Cyber impersonation, don’t just let it go, trace them!

Published: April 9, 2014
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The options available to the victim of a cybercrime can range from ‘doing nothing’ to taking legal action against the person if the identity of the culprit is revealed. DESIGN: ESSA MALIK/FILE

The options available to the victim of a cybercrime can range from ‘doing nothing’ to taking legal action against the person if the identity of the culprit is revealed. PHOTO: REUTERS The options available to the victim of a cybercrime can range from ‘doing nothing’ to taking legal action against the person if the identity of the culprit is revealed. DESIGN: ESSA MALIK/FILE

With the increase in usage of social media in Pakistan, we are also witness to the trend of ‘cyber impersonation’ – often a dangerous crime. This is a common method used by harassers and can do irreparable damage to the person or organisation the victim is attached to.

However, there are options available if you are a victim of digital impersonation. Here, I would like to bring forth a case that took place recently.

Mr Uroojuddin Ansari, a resident of District Central in Karachi, became the victim of cyber impersonation by one of his colleagues who made a fake identity for Ansari on Facebook and started uploading material which could cost the latter his job and earn him a bad reputation.

This case is a good example of a situation in which personal or professional jealousy can cause people to take extreme measures. According to Ansari, a few months ago his immediate boss received a threatening text message under Ansari’s name which almost led to his termination from the job. This was followed by the cyber impersonation.

Using this fake profile, this so-called friend posted vulgar messages and pictures on social media and spread hate messages against MQM; a Karachi based political party, even though Ansari happens to be a strong supporter of the MQM. In addition, he used the fake profile to spread messages of sectarian hate as well.

In a country like Pakistan, currently facing political and sectarian instability as well as increasing levels of social intolerance, such activities could cost Ansari his life and that of his family too.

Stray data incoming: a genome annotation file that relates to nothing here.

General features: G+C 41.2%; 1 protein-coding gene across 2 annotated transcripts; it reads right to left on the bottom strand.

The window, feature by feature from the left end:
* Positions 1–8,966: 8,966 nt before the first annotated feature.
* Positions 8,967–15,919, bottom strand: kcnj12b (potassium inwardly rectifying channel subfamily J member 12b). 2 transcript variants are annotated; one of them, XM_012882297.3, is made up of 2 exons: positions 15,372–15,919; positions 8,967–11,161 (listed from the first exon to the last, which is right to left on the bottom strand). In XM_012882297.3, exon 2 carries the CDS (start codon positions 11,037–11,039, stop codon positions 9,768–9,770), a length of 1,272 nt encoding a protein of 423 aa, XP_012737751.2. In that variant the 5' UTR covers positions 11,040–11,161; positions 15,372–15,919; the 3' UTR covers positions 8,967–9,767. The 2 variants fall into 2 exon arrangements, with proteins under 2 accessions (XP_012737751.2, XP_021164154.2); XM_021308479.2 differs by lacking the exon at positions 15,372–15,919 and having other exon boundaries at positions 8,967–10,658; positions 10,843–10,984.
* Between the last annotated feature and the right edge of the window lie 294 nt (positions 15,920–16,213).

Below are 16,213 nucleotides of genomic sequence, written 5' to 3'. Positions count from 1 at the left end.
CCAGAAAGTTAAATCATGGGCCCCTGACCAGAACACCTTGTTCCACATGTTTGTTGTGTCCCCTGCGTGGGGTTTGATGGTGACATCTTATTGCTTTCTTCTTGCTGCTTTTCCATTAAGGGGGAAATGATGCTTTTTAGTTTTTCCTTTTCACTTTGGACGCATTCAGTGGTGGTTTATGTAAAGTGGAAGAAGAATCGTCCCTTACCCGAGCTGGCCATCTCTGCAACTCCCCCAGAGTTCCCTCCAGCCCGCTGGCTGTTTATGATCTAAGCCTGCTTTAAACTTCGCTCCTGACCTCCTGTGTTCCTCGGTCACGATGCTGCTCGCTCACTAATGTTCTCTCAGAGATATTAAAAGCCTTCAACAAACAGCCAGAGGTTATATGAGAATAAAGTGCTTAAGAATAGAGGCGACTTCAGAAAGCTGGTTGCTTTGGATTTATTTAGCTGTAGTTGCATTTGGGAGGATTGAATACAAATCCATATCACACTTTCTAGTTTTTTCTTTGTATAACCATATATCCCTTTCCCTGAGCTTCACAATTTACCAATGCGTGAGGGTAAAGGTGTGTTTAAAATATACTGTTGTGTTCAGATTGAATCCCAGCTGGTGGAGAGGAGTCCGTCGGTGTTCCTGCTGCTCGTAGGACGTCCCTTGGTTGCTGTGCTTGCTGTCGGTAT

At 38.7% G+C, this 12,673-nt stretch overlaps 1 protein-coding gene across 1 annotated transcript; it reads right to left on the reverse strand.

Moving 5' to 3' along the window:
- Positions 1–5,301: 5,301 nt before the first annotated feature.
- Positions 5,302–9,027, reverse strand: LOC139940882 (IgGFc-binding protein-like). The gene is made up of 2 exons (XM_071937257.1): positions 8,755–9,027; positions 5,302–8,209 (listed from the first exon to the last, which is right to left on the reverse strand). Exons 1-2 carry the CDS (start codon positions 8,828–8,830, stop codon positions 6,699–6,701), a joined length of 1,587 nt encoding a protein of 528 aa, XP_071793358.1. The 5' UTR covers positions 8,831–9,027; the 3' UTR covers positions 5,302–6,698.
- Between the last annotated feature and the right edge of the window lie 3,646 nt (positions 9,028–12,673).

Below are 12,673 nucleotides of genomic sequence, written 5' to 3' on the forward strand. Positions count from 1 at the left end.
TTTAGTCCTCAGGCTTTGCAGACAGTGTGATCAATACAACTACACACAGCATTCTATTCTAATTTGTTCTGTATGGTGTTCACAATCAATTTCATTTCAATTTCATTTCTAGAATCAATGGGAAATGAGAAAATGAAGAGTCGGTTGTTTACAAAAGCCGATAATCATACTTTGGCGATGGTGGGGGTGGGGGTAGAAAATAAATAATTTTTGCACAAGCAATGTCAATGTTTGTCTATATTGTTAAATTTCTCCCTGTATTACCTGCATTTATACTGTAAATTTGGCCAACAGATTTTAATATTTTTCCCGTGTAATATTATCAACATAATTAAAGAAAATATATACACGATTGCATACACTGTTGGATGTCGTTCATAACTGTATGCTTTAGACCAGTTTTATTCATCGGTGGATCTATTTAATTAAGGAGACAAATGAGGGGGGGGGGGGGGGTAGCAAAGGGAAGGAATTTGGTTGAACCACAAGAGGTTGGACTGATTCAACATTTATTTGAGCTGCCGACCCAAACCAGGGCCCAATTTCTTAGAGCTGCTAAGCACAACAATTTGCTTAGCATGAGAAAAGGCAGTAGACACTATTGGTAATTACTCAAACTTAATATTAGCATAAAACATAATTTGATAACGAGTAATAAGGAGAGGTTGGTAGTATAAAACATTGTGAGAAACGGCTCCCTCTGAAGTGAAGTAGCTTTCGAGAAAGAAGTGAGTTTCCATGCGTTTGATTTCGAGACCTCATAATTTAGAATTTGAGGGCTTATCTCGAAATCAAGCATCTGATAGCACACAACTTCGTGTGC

Having had enough, Ansari decided to take action to help clear his name, especially since a political organisation was being defamed in his name. He filed a complaint to the cybercrime cell of the Citizens-Police Liaison Committee (CPLC) on October 16, 2012 and to the cybercrime department of the Federal Investigation Agency (FIA) on November 12, 2012.

As a result, the FIA launched an inquiry, contacted Facebook authorities and requested for the Internet Protocol (IP) addresses of the fake profile. The details of IP addresses were procured from two main internet service providers in Karachi. Both companies revealed the information of the subscriber to the FIA and both matched the profile of a person named Raja Raees who, according to Ansari, had served as a sports coordinator at the same school Ansari was employed. At the time of this incident he was serving in the local police department as Assistant Sub Inspector (ASI).

As a result of Ansari’s quick action and the efforts of the FIA and CPLC, the culprit is now facing a lawsuit while Ansari’s name has been cleared of the issue.

Perhaps, Raja Raees did this out of professional or political jealousy. But the point is that, in a country like Pakistan, social websites are being increasingly used to create political feuds and promote sectarian hatred under false profiles; what’s worse is that most victims are not aware of the action they can take in the case of cyber impersonation.

In Ansari’s case, had he not contacted the CPLC and FIA, he would never have known the identity of his impersonator. Therefore, the options available to the victim of a cybercrime can range from the usual ‘doing nothing’ to actually standing up and taking legal action against the culprit. However, one must bear in mind that legal action requires a lot of time, energy and man power.

That is not to say that it isn’t a strong deterrent.

So, if you are ever the target of such a crime, contact the concerned website managers, administrators or forum moderators; most leading social media networks such as Facebook and Twitter have strict rules against impersonation and if you can establish your identity, the account is usually suspended.

In cases like Ansari’s, where your entire life – job, political affiliations and personal life – are put at risk, the one thing you should know is that something can be done. Don’t just ‘let it go’.

Kashif Hasan Syed

Kashif Hasan Syed

A graduate of Sindh Medical College, Karachi, he is currently associated with a leading pharmaceutical company and tweets as @kashifhasansyed‏ (twitter.com/kashifhasansyed)

The views expressed by the writer and the reader comments do not necessarily reflect the views and policies of The Express Tribune.

  • MHZ

    An issue on which awareness needs to be developed..
    As Sherlock Holmes said, “Most commonplace crime is often the most mysterious”.Recommend

  • Cyber Bullied

    Thank you for this post. It is good to know people in Pakistan have an option to help them in such casesRecommend

  • Farooq Ahmed

    Well done Ansari, people that uses Social Media to defame their political opponents should be brought to justice. If they have valid reason to accuse some one, they should do it with their own profiles. The impersonating thing clearly show that they are just ‘accusing’ opponetsRecommend